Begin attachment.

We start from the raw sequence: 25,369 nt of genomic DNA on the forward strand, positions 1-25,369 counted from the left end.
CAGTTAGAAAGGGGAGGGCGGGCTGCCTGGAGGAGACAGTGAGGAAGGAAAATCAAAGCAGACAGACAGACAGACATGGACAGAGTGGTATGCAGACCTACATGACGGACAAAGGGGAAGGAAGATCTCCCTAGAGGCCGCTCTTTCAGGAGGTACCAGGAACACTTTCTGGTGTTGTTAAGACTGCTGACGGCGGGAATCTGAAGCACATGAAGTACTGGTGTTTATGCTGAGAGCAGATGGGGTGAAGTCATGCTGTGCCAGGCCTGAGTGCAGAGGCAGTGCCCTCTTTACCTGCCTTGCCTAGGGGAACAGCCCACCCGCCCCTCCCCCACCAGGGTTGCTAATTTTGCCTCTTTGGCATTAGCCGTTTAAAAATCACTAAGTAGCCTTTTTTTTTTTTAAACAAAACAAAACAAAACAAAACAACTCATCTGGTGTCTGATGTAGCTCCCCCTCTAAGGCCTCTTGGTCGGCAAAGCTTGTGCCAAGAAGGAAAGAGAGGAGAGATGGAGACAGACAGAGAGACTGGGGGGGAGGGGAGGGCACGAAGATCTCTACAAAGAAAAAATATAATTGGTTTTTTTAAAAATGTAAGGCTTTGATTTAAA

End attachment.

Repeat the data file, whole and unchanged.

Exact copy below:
We start from the raw sequence: 25,369 nt of genomic DNA on the forward strand, positions 1-25,369 counted from the left end.
CAGTTAGAAAGGGGAGGGCGGGCTGCCTGGAGGAGACAGTGAGGAAGGAAAATCAAAGCAGACAGACAGACAGACATGGACAGAGTGGTATGCAGACCTACATGACGGACAAAGGGGAAGGAAGATCTCCCTAGAGGCCGCTCTTTCAGGAGGTACCAGGAACACTTTCTGGTGTTGTTAAGACTGCTGACGGCGGGAATCTGAAGCACATGAAGTACTGGTGTTTATGCTGAGAGCAGATGGGGTGAAGTCATGCTGTGCCAGGCCTGAGTGCAGAGGCAGTGCCCTCTTTACCTGCCTTGCCTAGGGGAACAGCCCACCCGCCCCTCCCCCACCAGGGTTGCTAATTTTGCCTCTTTGGCATTAGCCGTTTAAAAATCACTAAGTAGCCTTTTTTTTTTTTAAACAAAACAAAACAAAACAAAACAACTCATCTGGTGTCTGATGTAGCTCCCCCTCTAAGGCCTCTTGGTCGGCAAAGCTTGTGCCAAGAAGGAAAGAGAGGAGAGATGGAGACAGACAGAGAGACTGGGGGGGAGGGGAGGGCACGAAGATCTCTACAAAGAAAAAATATAATTGGTTTTTTTAAAAATGTAAGGCTTTGATTTAAA